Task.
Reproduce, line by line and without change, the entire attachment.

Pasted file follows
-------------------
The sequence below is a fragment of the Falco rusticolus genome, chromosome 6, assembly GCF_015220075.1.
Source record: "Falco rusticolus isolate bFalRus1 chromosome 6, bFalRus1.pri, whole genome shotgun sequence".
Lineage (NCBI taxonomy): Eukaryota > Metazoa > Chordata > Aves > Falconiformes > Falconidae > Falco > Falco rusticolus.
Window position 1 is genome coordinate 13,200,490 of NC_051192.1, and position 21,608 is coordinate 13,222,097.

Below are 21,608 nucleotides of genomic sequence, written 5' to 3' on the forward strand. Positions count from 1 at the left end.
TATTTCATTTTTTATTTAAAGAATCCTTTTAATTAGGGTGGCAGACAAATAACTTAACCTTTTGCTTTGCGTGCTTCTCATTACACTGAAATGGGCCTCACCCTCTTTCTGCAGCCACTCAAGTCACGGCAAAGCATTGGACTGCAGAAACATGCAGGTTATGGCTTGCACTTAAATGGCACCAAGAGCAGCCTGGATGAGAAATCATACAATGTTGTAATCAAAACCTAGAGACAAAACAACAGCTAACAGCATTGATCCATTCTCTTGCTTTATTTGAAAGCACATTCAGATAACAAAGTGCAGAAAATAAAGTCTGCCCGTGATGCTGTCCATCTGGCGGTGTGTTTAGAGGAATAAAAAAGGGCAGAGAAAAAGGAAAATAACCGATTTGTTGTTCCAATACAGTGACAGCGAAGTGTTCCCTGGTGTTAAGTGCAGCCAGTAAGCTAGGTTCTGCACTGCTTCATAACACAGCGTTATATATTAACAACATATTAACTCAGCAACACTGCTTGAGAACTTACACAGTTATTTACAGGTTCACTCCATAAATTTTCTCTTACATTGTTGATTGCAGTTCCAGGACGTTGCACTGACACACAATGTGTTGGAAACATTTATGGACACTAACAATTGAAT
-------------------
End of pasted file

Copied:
The sequence below is a fragment of the Falco rusticolus genome, chromosome 6, assembly GCF_015220075.1.
Source record: "Falco rusticolus isolate bFalRus1 chromosome 6, bFalRus1.pri, whole genome shotgun sequence".
Lineage (NCBI taxonomy): Eukaryota > Metazoa > Chordata > Aves > Falconiformes > Falconidae > Falco > Falco rusticolus.
Window position 1 is genome coordinate 13,200,490 of NC_051192.1, and position 21,608 is coordinate 13,222,097.

Below are 21,608 nucleotides of genomic sequence, written 5' to 3' on the forward strand. Positions count from 1 at the left end.
TATTTCATTTTTTATTTAAAGAATCCTTTTAATTAGGGTGGCAGACAAATAACTTAACCTTTTGCTTTGCGTGCTTCTCATTACACTGAAATGGGCCTCACCCTCTTTCTGCAGCCACTCAAGTCACGGCAAAGCATTGGACTGCAGAAACATGCAGGTTATGGCTTGCACTTAAATGGCACCAAGAGCAGCCTGGATGAGAAATCATACAATGTTGTAATCAAAACCTAGAGACAAAACAACAGCTAACAGCATTGATCCATTCTCTTGCTTTATTTGAAAGCACATTCAGATAACAAAGTGCAGAAAATAAAGTCTGCCCGTGATGCTGTCCATCTGGCGGTGTGTTTAGAGGAATAAAAAAGGGCAGAGAAAAAGGAAAATAACCGATTTGTTGTTCCAATACAGTGACAGCGAAGTGTTCCCTGGTGTTAAGTGCAGCCAGTAAGCTAGGTTCTGCACTGCTTCATAACACAGCGTTATATATTAACAACATATTAACTCAGCAACACTGCTTGAGAACTTACACAGTTATTTACAGGTTCACTCCATAAATTTTCTCTTACATTGTTGATTGCAGTTCCAGGACGTTGCACTGACACACAATGTGTTGGAAACATTTATGGACACTAACAATTGAAT